Shop our Big Takeover store for back issues, t-shirts & CDs
Follow The Big Takeover
Trombonist Phil Ranelin isn’t a name that springs to the lips when talking about classic horn players, despite a career going back to the early seventies, playing with everyone from Freddie Hubbard to Wayne Kramer, and leading several bands, the most famous of which is the long-running Tribe. But, like most jazz musicians, the Detroit-based ‘boner doesn’t need fame to keep making great music, as proven by his latest album Infinite Expressions. Joined by drummer Andre Beasley, guitarist Hideaki Tokunaga, percussionist Carlos Niño and two alternating bassists, Michael Alvidrez and Ian Martin, Ranelin confidently walks a middle path between expansive post bop and exploratory free jazz.
Beasley, Niño and the bassists keep the rhythms roiling on “In the Time Being,” “Spirit of Dolphy” and the title track, setting up a foundation for the leader to lay down edgy melodies and sizzling solos. Tokunaga, meanwhile, fills in the blanks with spidery lines reminiscent of Liberty Ellman’s work with Henry Threadgill – it sometimes sounds like he’s playing a different song than his bandmates, but the removal of his bits would change the essence of the songs. Hinting at chaos without toppling into it, the musicians gnaw and tear at the parameters they’ve set for themselves on “In Time With the Times,” wandering around the landscape and turning up every rock they find to see what’s there.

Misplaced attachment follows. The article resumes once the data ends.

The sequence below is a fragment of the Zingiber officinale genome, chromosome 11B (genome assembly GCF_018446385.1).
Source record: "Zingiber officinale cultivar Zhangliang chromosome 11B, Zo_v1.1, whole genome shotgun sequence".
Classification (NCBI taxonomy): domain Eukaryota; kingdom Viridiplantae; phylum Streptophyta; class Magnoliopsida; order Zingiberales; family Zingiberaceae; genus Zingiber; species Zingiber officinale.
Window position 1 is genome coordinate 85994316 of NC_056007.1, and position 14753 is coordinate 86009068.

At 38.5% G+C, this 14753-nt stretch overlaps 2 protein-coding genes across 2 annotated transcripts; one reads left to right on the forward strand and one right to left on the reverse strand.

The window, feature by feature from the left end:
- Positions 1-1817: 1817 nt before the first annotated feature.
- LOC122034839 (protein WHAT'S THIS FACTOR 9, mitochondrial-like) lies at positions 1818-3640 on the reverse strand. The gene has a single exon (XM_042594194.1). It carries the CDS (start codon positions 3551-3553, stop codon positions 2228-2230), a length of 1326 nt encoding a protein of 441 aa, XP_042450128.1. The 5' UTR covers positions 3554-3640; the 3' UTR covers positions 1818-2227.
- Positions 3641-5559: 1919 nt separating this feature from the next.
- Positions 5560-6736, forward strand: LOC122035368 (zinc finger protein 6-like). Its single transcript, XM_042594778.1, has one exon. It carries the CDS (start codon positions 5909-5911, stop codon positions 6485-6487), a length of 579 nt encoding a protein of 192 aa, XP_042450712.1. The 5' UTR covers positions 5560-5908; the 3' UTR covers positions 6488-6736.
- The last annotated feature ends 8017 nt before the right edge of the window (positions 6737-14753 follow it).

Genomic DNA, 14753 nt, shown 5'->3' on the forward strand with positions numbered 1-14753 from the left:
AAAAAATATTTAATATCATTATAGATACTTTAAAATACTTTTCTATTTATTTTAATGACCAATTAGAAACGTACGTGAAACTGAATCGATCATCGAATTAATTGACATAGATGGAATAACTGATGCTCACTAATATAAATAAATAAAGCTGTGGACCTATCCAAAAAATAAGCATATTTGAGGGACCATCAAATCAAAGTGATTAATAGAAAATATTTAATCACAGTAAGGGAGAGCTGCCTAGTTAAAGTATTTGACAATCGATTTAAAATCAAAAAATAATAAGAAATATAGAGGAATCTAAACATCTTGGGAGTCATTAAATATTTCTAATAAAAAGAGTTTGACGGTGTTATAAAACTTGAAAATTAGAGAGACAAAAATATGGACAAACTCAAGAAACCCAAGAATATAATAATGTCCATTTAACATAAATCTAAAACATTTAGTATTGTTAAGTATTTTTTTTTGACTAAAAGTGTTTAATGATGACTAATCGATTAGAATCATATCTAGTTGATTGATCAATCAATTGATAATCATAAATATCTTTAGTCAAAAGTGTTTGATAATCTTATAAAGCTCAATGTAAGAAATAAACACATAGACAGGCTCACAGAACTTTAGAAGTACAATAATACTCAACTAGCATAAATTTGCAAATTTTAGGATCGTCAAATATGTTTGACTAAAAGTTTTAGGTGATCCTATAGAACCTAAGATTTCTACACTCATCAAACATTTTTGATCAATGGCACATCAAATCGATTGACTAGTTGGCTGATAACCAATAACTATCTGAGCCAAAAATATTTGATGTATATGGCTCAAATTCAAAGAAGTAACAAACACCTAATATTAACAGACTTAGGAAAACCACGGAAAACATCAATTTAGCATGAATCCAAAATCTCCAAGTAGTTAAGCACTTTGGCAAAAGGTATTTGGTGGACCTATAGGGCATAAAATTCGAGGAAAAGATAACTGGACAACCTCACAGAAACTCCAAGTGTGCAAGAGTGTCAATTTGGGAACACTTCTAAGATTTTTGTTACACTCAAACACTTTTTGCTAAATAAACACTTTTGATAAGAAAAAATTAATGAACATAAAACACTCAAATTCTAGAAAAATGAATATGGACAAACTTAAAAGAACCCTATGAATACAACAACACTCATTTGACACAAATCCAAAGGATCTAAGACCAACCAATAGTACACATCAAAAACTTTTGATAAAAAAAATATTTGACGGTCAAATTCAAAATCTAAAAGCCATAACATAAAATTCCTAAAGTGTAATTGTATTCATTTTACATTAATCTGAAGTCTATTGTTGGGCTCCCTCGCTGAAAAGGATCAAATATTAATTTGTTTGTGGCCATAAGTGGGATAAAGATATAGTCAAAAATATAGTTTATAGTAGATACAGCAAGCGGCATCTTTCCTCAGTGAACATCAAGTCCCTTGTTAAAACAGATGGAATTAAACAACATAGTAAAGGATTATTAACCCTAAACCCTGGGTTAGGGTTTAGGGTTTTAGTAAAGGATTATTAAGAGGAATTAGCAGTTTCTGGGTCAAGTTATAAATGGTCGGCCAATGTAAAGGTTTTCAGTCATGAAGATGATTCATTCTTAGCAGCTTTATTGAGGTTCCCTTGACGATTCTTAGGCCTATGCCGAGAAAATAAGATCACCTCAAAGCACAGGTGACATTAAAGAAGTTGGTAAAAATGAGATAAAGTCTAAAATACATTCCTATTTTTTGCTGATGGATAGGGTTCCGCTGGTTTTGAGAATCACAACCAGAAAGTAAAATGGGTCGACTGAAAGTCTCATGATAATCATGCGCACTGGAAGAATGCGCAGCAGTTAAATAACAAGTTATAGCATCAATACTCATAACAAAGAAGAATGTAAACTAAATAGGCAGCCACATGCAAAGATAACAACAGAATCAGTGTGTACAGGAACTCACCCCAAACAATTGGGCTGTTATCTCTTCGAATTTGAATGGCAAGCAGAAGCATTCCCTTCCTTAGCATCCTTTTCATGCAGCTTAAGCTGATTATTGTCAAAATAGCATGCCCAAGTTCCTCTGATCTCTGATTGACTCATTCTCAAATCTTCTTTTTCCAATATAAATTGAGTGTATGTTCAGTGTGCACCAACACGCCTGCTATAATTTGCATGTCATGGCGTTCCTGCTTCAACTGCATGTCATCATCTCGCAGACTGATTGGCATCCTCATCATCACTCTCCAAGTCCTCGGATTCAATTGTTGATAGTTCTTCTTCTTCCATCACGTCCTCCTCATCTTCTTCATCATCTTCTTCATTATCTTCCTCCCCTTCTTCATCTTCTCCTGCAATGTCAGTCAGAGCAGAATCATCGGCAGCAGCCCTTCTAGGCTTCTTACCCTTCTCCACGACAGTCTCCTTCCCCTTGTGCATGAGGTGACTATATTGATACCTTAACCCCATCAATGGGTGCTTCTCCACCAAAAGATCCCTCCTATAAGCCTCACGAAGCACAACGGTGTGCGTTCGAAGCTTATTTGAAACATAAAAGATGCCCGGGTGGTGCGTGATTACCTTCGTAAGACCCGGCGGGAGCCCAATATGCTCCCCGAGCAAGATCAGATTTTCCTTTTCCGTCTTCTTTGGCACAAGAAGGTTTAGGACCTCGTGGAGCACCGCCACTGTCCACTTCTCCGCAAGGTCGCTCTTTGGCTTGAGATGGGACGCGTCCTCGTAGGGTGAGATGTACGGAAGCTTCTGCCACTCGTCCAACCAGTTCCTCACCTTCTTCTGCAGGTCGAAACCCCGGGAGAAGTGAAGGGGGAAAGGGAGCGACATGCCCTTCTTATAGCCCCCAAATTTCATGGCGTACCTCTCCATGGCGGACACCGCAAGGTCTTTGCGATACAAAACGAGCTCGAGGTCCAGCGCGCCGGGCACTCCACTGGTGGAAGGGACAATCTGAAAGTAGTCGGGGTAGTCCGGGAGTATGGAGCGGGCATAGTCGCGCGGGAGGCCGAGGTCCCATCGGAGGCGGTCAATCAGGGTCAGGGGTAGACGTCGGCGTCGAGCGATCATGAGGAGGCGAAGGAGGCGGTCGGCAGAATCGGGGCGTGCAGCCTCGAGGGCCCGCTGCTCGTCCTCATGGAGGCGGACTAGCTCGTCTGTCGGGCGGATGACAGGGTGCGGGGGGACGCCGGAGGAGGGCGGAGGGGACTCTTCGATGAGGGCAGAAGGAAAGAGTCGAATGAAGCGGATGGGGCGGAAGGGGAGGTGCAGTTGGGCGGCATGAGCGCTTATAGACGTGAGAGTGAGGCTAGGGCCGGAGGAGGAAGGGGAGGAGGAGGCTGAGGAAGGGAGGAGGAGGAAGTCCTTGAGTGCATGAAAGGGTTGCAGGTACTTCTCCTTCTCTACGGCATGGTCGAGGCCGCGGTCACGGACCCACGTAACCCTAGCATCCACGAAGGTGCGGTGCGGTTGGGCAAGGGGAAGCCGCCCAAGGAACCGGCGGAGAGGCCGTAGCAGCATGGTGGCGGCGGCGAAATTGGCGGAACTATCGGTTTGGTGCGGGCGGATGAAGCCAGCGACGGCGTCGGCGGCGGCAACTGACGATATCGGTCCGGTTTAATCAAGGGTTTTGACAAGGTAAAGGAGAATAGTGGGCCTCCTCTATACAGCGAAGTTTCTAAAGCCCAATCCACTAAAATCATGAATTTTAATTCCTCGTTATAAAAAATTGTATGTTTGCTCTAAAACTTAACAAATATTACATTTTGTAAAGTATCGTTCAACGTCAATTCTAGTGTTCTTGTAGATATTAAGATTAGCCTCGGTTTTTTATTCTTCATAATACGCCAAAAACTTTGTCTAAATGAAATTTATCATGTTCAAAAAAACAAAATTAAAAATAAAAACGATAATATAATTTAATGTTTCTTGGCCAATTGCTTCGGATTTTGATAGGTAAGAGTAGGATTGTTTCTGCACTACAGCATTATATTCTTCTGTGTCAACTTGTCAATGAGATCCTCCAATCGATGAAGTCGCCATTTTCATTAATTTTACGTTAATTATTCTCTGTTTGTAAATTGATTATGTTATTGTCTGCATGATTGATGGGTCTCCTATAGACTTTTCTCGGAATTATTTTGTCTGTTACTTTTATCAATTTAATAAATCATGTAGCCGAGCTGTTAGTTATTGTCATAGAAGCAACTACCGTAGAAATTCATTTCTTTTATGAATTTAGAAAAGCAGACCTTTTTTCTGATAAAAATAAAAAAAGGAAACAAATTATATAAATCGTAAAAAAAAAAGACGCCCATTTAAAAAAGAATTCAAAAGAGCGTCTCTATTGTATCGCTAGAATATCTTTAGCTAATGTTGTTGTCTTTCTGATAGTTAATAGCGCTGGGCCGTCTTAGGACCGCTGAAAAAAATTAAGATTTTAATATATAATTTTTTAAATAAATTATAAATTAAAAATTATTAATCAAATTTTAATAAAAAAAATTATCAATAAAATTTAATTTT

Having said that, Ranelin is just as happy to fall into a more traditional bag. As the record comes to a close, he returns to the blues for the swinging “Blues For Paula,” the expressive solo “Weaver of Dreams” and the brief epistle “One More Blues.” The kind of versatility he shows on Infinite Expressions not only backs up the title, but tells us why Ranelin has had such a lengthy and productive career, even if it’s been away from the spotlight.
More in recordings